The German version of the PHQ-9 [46] was used to measure depressive symptoms experienced in the last two weeks. The questionnaire consists of nine items that are based on the diagnostic criteria of depression from DSM-IV (e.g., “Feeling down, depressed, or hopeless”). Items are rated on a 4-point scale ranging from 0 (not at all) to 3 (nearly every day). Excellent internal reliability and validity are reported by numerous studies [46,47,48,49]. Cronbach’s alpha in the present study was αT1 = 0.875, αT2 = 0.891 and αT3 = 0.892.

Alcohol Use Disorders Identification Test-Consumption (AUDIT-C)

To assess alcohol consumption, we used the AUDIT-C [50]. The AUDIT-C is a brief screening tool that consists of the first three items of the 10-item AUDIT [51]. Items assess the frequency and dose of alcohol consumption (e.g., “How often do you have a drink containing alcohol?”). Questions are rated on a 4-point scale ranging from 0 to 4 (e.g., Item 1: from “never” to “4 or more times a week”). The AUDIT-C is a valid measure with good to excellent psychometric properties and a high validity [52, 53]. Studies found a Cronbach’s α of 0.75 for the AUDIT-C and a test- retest reliability of 0.93 [54]. Cronbach’s alpha in our sample was αT1 = 0.677, αT2 = 0.699 and αT3 = 0.728.

Eating Disorder Examination-Questionnaire-8 (EDE-Q-8)

The German version of the EDE-Q-8 [55] is a short form of the EDE-Q [56] and assesses global eating disorder symptoms in the last 28 days (e.g., “Have you had a strong desire to lose weight?”). It consists of four subscales (restraint, eating concern, weight concern, shape concern). Items are rated on a scale of 0 (characteristic was not present) to 6 (characteristic was present every day or in extreme form). The EDE-Q-8 is a reliable and valid screening tool with excellent psychometric properties [55]. In the present study, the internal consistency was αT1 = 0.929, αT2 = 0.933 and αT3 = 0.942.

Mini - social phobia inventory (Mini-SPIN)

To assess social anxiety, we used the Mini-SPIN [57], a screening tool for social anxiety consisting of three items (e.g., “Fear of embarrassment causes me to avoid doing things or speaking to people.”). Participants report difficulties in the respective area within the last week. Statements are rated on a scale of 0 (not at all) to 4 (extremely). The Mini-SPIN was found to be a reliable brief measure with good convergent and discriminant validity [57, 58]. In our sample, the internal consistency was αT1 = 0.767 at T1, αT2 = 0.791 and αT3 = 0.793 at T3.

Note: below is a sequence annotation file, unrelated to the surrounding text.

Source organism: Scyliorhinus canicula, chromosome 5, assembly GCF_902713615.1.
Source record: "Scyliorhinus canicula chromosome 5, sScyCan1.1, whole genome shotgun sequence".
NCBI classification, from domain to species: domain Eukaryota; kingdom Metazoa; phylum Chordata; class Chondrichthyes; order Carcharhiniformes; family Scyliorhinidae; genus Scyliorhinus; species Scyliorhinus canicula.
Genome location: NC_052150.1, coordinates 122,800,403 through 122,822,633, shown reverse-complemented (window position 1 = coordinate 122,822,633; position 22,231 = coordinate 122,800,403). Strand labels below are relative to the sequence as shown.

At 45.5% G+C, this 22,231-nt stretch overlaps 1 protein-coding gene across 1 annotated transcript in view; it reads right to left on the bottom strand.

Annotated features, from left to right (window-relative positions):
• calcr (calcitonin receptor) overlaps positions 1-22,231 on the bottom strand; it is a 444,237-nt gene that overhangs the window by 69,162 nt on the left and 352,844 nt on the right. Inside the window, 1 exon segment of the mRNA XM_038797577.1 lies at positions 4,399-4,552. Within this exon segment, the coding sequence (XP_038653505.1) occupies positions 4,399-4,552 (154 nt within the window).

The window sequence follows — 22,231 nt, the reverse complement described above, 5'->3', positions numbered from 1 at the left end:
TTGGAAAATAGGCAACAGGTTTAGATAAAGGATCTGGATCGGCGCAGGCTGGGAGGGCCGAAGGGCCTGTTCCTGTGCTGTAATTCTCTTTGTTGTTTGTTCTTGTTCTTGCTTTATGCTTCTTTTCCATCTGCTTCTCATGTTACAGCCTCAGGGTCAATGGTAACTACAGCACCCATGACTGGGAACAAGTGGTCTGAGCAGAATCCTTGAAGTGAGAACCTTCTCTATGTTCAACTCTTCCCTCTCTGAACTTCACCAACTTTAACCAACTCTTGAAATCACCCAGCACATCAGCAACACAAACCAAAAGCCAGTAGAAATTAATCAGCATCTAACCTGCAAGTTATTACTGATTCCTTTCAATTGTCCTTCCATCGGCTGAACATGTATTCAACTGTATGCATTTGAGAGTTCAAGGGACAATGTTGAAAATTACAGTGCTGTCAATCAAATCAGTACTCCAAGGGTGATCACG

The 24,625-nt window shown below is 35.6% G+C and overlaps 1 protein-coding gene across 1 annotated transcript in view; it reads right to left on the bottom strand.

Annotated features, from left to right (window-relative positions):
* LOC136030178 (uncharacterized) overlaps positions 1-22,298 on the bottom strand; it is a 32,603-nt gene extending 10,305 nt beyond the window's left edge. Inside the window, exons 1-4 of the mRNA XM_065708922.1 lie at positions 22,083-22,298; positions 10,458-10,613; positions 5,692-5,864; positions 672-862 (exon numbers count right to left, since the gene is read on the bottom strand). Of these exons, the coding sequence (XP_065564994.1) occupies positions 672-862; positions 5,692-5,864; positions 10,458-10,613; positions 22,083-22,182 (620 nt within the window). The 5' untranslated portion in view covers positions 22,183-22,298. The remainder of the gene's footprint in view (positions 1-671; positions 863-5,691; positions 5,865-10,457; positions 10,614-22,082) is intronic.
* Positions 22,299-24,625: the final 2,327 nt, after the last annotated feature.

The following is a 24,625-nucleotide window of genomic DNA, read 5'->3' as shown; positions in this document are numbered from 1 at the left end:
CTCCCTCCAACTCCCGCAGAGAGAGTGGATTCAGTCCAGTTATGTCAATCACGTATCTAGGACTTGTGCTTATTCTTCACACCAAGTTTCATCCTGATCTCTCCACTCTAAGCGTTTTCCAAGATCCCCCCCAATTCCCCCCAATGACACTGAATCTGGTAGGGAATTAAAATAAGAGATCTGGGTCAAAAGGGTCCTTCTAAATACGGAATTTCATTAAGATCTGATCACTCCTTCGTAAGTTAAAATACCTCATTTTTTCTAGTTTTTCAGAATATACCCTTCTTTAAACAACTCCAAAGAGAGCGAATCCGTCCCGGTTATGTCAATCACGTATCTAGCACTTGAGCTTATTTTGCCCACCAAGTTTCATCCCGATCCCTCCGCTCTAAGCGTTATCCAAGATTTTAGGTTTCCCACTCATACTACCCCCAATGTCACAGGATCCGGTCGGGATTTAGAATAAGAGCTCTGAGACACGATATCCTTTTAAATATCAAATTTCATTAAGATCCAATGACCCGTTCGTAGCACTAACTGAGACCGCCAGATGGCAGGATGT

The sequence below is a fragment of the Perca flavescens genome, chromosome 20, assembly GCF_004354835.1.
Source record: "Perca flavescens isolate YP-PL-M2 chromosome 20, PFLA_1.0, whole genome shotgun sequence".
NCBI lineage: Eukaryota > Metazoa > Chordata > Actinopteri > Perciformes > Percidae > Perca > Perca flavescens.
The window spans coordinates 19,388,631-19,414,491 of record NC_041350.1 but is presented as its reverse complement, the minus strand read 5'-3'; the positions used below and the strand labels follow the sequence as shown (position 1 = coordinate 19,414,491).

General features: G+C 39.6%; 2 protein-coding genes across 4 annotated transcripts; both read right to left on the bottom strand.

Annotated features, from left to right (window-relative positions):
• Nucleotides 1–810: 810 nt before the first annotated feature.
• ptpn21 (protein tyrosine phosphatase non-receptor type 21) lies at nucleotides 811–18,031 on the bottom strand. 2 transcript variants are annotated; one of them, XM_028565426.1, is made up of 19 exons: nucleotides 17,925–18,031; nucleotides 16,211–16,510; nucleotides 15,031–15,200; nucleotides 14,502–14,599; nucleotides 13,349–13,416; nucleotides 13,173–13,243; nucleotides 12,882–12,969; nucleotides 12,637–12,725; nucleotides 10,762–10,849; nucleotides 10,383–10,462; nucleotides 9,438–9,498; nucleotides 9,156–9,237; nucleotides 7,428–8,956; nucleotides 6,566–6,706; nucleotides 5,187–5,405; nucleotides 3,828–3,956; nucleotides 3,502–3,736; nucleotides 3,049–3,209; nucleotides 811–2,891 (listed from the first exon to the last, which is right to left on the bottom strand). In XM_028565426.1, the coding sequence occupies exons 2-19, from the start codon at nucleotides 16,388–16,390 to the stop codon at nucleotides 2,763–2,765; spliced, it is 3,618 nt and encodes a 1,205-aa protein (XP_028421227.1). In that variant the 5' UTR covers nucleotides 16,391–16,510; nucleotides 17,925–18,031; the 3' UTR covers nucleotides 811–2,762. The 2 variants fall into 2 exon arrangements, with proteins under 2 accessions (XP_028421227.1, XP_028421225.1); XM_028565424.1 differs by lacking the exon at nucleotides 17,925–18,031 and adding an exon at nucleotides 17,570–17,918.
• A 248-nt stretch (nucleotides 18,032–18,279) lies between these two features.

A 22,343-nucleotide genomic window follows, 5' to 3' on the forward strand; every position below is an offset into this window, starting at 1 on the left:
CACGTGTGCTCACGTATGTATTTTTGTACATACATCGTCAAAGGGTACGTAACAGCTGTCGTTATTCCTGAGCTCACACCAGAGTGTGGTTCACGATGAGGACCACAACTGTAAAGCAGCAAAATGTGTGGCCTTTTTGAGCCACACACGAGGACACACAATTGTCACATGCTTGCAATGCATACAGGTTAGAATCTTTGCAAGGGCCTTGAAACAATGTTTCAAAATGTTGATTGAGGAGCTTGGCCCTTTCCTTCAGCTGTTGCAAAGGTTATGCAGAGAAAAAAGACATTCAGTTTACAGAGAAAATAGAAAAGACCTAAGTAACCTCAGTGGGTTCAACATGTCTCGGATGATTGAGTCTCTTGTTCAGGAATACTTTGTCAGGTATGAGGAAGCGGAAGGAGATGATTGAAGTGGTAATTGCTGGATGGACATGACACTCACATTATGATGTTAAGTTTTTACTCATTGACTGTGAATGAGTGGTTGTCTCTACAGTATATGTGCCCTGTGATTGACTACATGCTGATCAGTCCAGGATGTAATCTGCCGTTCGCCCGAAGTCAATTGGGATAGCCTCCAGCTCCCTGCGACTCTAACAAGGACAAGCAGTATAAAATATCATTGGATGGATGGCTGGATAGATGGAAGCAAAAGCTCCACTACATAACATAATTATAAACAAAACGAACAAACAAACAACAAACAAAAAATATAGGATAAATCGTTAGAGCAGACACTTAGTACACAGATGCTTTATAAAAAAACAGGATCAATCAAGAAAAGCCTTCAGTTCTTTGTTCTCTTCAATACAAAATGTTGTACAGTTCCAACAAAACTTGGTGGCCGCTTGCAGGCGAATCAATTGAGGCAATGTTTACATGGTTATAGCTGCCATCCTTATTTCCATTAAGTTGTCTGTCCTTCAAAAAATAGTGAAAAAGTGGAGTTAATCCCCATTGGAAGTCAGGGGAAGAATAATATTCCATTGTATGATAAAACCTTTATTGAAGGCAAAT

Data preparation and statistical analyses

To estimate the required sample size, we used the pwrSEM v0.1.2 application [59]. We determined that, in order to reach a minimum power of 0.90 with 1000 simulations, our sample size needs to be at least N = 350. Data was analyzed using IBM SPSS 27 and SPSS AMOS version 28.0.0. We checked all scales for univariate outliers. Using Mahalanobis’ distance and studentized deleted residuals, we screened data for multivariate outliers. Identified outliers were examined using Cooks’ distance to evaluate the impact. After conducting sensitivity analyses, we did not identify any influential data point and therefore did not exclude any of these cases. None of the variables deviated substantially from normality (skewness < 2, kurtosis < 7; 60). We inspected bivariate scatterplots and intercorrelations between all assumed relationships. All reported parameters are standardized coefficients. Cross-lagged panels were conducted using path analyses. Calculations were based on maximum likelihood estimation and bootstrapped confidence intervals were applied (N = 500, 95% confidence interval (CI)). Bivariate correlations between residuals at T2 and T3 were allowed since they are theoretically plausible. Mediations were tested using path analyses. Specific indirect effects were tested for statistical significance using bootstrapping (N = 500, 95% CI). For exploratory purposes, we tested the mediations in the other direction as well.


Descriptive statistics and correlational analyses